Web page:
House rejects federal ID card program
Posted on Jan. 31
By SARAH COOKE of the Associated Press
HELENA - The House gave bipartisan support Wednesday to a pair of bills that would make Montana one of the first states in the country to say "no" to federally approved national identification cards.
The measures by Reps. Diane Rice, R-Harrison, and Brady Wiseman, D-Bozeman, are nearly identical. Rice's won unanimous tentative approval, while Wiseman's was endorsed on a 99-1 vote. Final votes are scheduled Thursday.
"We're asking Congress to recognize that they have made a mistake, and to undo it," Wiseman said. "The cards aren't secure, with no prevention for ID theft. They won't protect us from terrorism."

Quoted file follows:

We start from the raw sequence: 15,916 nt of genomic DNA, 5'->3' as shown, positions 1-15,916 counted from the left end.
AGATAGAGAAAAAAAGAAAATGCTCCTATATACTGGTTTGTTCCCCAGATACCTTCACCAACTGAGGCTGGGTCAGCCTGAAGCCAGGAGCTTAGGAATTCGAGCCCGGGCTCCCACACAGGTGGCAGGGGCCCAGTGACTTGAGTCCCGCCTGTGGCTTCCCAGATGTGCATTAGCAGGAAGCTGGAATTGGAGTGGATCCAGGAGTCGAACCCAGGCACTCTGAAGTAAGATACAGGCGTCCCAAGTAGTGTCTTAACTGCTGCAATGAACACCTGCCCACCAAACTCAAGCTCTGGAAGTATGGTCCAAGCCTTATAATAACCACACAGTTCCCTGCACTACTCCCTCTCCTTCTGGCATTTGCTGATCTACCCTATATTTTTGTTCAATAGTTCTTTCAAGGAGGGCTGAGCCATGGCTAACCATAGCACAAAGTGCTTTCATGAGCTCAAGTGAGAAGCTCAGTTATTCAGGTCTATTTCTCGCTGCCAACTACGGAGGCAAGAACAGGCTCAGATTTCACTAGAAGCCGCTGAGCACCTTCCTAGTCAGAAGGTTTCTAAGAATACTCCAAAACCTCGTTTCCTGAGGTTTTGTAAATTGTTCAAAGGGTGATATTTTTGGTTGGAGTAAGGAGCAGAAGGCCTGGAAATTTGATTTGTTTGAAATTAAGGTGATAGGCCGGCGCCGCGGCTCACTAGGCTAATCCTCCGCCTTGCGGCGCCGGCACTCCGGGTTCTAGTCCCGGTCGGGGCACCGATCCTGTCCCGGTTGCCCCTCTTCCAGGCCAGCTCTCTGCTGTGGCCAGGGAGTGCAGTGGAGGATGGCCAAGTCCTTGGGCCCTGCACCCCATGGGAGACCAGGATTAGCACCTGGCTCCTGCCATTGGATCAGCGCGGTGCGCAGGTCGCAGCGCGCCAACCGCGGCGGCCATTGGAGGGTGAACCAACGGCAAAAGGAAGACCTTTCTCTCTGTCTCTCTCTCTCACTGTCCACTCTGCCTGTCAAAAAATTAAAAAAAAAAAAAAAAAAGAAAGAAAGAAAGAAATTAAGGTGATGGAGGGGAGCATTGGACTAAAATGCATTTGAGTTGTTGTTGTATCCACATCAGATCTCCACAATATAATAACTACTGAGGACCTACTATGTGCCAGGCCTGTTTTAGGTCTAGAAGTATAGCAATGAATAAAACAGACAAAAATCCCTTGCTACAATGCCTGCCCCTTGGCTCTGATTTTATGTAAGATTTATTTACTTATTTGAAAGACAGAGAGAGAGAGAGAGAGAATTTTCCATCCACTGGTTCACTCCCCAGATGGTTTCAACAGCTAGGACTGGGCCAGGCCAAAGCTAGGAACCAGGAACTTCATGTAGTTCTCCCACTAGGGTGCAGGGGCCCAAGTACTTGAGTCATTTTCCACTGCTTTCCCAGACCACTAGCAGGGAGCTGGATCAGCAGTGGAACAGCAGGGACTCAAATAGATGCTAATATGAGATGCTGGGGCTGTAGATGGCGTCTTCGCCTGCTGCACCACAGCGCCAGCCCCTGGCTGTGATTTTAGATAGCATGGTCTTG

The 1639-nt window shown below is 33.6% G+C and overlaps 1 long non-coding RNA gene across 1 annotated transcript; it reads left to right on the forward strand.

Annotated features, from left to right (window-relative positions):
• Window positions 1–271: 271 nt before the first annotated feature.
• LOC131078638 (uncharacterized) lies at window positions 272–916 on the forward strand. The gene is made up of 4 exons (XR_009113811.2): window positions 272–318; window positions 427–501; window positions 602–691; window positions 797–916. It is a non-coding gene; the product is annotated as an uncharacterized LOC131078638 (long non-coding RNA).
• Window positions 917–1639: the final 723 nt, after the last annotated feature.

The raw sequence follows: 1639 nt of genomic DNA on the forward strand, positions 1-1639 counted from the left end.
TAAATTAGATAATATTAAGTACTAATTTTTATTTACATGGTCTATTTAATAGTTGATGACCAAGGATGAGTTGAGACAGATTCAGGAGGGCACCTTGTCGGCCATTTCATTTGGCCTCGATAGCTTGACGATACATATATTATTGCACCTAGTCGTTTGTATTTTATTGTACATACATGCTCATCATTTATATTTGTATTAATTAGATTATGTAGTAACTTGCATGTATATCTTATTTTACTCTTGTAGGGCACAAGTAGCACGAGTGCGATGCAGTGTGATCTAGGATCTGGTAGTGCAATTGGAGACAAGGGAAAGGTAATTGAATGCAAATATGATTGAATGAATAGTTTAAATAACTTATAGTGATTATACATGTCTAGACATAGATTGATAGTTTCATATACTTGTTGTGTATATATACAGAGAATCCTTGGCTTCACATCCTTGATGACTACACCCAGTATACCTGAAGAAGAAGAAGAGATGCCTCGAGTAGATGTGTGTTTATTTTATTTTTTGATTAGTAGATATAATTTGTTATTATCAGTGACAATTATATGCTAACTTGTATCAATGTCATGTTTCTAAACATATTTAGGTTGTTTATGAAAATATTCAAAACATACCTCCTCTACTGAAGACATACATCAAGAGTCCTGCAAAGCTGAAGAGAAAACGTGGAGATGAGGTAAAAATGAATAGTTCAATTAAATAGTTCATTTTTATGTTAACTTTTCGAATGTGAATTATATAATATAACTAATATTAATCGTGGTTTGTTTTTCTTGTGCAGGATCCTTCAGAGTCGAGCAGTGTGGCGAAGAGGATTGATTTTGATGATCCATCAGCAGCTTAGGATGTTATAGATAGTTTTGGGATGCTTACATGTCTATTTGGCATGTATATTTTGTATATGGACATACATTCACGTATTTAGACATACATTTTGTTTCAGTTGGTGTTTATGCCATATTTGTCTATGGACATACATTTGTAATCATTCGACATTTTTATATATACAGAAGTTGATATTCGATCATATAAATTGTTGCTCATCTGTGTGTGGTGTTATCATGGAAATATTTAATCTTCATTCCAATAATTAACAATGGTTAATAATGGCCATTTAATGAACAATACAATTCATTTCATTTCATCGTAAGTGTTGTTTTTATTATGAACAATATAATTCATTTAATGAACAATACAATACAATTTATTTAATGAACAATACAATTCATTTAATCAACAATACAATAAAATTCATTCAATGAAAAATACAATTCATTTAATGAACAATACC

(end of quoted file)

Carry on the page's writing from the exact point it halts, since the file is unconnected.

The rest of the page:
Both called the federal Real ID Act of 2005 an attempt by the federal government to usurp power from state governments, and said it threatened an individual's right to privacy, which is guaranteed by the Montana Constitution.
"When a federal law is clearly repugnant to our constitution, we have the authority to nullify it, and that's what we're doing here today," Rice said.
The Maine Legislature approved a resolution last week asking Congress to repeal the act, and similar measures are pending in other states.
The Real ID Act takes effect next year. It grew out of a recommendation by the 9/11 Commission to incorporate common security features into state driver's licenses to prevent tampering or counterfeiting. States will also be responsible for verifying the legitimacy of documents used to obtain a license, such as a birth certificates or green cards.
Without such federally approved licenses, people would not be allowed to board an airplane or enter a federal building.
States would also be responsible for funding the changes, which Wiseman said would cost Montana about $2.8 million.
Rice's bill is House Bill 384. Wiseman's bill is House Bill 287.